No doubt that the opinions of plaintiff’s treating physician are generally
entitled to significant weight. The Third Circuit has “long accepted” that the
findings of a treating physician “must [be] give[n] greater weight ... than ... the
findings of a physician who has examined the claimant only once or not at all.”
Mason v. Shalala, 994 F.2d 1058, 1067 (3d Cir. 1993) (citations omitted). The
regulations as well as courts require the ALJ “give good reasons for the
amount of weight given to a treating physician’s opinion.” Fargnoli, 247 F.3d
42-44; see also 20 C.F.R. §404.1527(d)(2). A treating physician’s opinion can
be rejected by the ALJ based on contradictory medical evidence. See
Frankenfield, 861 F.2d at 408. The ALJ discussed the stated forms. Here, the
ALJ afforded proper weight to the opinions. He gave them limited weight since
he noted that they were form opinions “that cited to no specific clinical
examination findings or provided any specific work related functional
limitations that provide the basis for these opinions.” (Tr. 36). Additionally,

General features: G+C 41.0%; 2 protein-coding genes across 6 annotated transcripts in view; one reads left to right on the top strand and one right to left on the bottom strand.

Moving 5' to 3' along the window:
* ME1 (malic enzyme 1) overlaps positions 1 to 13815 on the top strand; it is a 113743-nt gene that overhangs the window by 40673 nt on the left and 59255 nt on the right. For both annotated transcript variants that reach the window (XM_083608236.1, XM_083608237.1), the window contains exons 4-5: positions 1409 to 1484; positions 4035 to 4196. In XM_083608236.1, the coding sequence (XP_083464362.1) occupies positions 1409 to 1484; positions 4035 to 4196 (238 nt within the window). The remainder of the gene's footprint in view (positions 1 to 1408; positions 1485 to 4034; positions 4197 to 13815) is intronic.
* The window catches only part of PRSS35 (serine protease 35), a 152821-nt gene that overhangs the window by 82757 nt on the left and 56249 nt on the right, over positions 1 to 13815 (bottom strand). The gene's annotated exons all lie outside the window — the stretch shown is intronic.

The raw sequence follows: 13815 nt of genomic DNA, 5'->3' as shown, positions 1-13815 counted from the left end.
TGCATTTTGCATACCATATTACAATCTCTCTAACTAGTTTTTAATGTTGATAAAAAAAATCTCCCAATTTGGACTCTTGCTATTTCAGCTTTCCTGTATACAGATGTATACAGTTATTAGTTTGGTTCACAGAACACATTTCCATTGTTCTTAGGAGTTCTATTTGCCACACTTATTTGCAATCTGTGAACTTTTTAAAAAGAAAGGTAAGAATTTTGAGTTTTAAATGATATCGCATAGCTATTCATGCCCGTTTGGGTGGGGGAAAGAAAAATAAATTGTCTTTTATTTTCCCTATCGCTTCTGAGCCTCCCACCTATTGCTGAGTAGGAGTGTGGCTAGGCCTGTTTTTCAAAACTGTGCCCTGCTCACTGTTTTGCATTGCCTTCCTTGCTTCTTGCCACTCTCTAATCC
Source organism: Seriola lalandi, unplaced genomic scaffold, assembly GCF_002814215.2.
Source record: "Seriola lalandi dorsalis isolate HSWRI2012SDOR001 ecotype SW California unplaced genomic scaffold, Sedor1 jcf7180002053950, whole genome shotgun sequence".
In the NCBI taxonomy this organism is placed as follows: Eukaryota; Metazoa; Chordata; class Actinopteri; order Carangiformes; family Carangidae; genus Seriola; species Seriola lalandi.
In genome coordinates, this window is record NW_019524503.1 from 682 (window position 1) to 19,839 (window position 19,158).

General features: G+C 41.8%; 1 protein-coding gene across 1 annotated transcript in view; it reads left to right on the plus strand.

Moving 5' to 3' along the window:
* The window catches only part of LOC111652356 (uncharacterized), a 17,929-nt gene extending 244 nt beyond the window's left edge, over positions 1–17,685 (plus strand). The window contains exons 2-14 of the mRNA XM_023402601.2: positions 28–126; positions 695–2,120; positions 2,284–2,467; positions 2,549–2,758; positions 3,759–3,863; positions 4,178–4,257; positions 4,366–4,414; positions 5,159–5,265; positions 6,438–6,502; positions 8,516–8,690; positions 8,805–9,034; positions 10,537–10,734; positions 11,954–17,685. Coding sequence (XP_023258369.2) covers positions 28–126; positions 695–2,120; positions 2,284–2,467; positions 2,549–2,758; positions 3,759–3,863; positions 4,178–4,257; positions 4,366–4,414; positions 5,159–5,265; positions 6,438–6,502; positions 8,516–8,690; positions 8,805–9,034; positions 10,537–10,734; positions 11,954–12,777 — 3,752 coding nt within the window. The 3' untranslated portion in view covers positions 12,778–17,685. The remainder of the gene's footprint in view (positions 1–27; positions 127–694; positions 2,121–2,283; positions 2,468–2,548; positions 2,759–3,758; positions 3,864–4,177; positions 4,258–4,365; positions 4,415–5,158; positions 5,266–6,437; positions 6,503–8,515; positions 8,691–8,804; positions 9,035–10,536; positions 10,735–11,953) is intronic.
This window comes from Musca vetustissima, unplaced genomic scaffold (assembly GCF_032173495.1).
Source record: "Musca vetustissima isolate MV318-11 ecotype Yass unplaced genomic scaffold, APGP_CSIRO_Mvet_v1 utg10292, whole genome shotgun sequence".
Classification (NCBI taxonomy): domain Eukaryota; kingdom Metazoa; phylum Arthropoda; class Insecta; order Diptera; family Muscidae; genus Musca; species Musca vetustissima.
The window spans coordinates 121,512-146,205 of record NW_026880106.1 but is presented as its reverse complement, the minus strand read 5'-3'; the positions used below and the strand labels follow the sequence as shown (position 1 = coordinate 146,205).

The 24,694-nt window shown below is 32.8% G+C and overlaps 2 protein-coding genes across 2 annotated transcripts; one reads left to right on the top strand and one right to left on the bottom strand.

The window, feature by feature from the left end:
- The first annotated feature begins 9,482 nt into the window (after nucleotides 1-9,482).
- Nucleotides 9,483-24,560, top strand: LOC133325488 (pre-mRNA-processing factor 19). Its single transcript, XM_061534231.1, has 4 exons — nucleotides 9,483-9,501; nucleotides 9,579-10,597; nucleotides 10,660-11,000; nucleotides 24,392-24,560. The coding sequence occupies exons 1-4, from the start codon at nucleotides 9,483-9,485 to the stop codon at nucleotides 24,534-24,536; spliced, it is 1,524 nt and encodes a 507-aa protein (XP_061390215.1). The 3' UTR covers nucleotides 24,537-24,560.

“[t]he ALJ–not treating or examining physicians or State agency
consultants–must make the ultimate disability and RFC determinations.”
Chandler v. Comm’r of Soc. Sec., 667 F.3d 356, 361 (3d Cir. 2011).
The ALJ also discussed the other medical opinions offered by treating
physicians and he explained the reasons for the weight he afforded these
opinions. The ALJ considered Dr. Silversteen’s June 22, 2014 report in which
he found plaintiff’s limitations prevented him from sitting for two hours, total,
over a workday, required him to use a cane to walk and, prevented him from
sitting or standing for more than five minutes per hour at a time. (Tr. 964-67).
The ALJ gave limited weight to Dr. Silversteen’s opinion and found that he